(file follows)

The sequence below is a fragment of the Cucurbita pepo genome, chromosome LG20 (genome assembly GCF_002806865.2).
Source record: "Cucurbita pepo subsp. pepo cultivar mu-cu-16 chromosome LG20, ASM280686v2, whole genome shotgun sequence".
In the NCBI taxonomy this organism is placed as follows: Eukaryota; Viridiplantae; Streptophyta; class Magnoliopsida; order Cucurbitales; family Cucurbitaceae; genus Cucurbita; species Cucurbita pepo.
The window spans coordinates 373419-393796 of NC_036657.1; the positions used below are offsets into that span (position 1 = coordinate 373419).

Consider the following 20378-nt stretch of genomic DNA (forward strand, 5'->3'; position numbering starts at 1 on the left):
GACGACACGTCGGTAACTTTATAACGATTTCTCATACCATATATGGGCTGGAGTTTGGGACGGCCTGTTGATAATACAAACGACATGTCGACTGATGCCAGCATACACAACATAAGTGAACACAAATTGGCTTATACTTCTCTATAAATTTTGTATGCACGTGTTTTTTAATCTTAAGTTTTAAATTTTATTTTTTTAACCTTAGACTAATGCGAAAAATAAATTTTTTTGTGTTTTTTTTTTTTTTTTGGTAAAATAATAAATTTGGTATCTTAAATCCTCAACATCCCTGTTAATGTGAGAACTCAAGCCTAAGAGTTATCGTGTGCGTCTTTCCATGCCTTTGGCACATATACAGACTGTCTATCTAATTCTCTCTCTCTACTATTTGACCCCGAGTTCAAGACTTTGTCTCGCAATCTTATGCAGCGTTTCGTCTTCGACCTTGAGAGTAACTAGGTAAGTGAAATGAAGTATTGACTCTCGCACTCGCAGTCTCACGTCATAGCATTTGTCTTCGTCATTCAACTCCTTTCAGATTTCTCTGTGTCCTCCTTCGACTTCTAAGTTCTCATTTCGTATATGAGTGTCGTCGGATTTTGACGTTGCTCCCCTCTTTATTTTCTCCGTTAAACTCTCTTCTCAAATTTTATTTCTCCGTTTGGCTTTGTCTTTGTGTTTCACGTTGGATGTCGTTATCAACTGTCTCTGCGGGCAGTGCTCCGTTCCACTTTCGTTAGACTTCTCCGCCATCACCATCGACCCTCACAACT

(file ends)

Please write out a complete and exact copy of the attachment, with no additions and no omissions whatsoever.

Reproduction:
The sequence below is a fragment of the Cucurbita pepo genome, chromosome LG20 (genome assembly GCF_002806865.2).
Source record: "Cucurbita pepo subsp. pepo cultivar mu-cu-16 chromosome LG20, ASM280686v2, whole genome shotgun sequence".
In the NCBI taxonomy this organism is placed as follows: Eukaryota; Viridiplantae; Streptophyta; class Magnoliopsida; order Cucurbitales; family Cucurbitaceae; genus Cucurbita; species Cucurbita pepo.
The window spans coordinates 373419-393796 of NC_036657.1; the positions used below are offsets into that span (position 1 = coordinate 373419).

Consider the following 20378-nt stretch of genomic DNA (forward strand, 5'->3'; position numbering starts at 1 on the left):
GACGACACGTCGGTAACTTTATAACGATTTCTCATACCATATATGGGCTGGAGTTTGGGACGGCCTGTTGATAATACAAACGACATGTCGACTGATGCCAGCATACACAACATAAGTGAACACAAATTGGCTTATACTTCTCTATAAATTTTGTATGCACGTGTTTTTTAATCTTAAGTTTTAAATTTTATTTTTTTAACCTTAGACTAATGCGAAAAATAAATTTTTTTGTGTTTTTTTTTTTTTTTTGGTAAAATAATAAATTTGGTATCTTAAATCCTCAACATCCCTGTTAATGTGAGAACTCAAGCCTAAGAGTTATCGTGTGCGTCTTTCCATGCCTTTGGCACATATACAGACTGTCTATCTAATTCTCTCTCTCTACTATTTGACCCCGAGTTCAAGACTTTGTCTCGCAATCTTATGCAGCGTTTCGTCTTCGACCTTGAGAGTAACTAGGTAAGTGAAATGAAGTATTGACTCTCGCACTCGCAGTCTCACGTCATAGCATTTGTCTTCGTCATTCAACTCCTTTCAGATTTCTCTGTGTCCTCCTTCGACTTCTAAGTTCTCATTTCGTATATGAGTGTCGTCGGATTTTGACGTTGCTCCCCTCTTTATTTTCTCCGTTAAACTCTCTTCTCAAATTTTATTTCTCCGTTTGGCTTTGTCTTTGTGTTTCACGTTGGATGTCGTTATCAACTGTCTCTGCGGGCAGTGCTCCGTTCCACTTTCGTTAGACTTCTCCGCCATCACCATCGACCCTCACAACT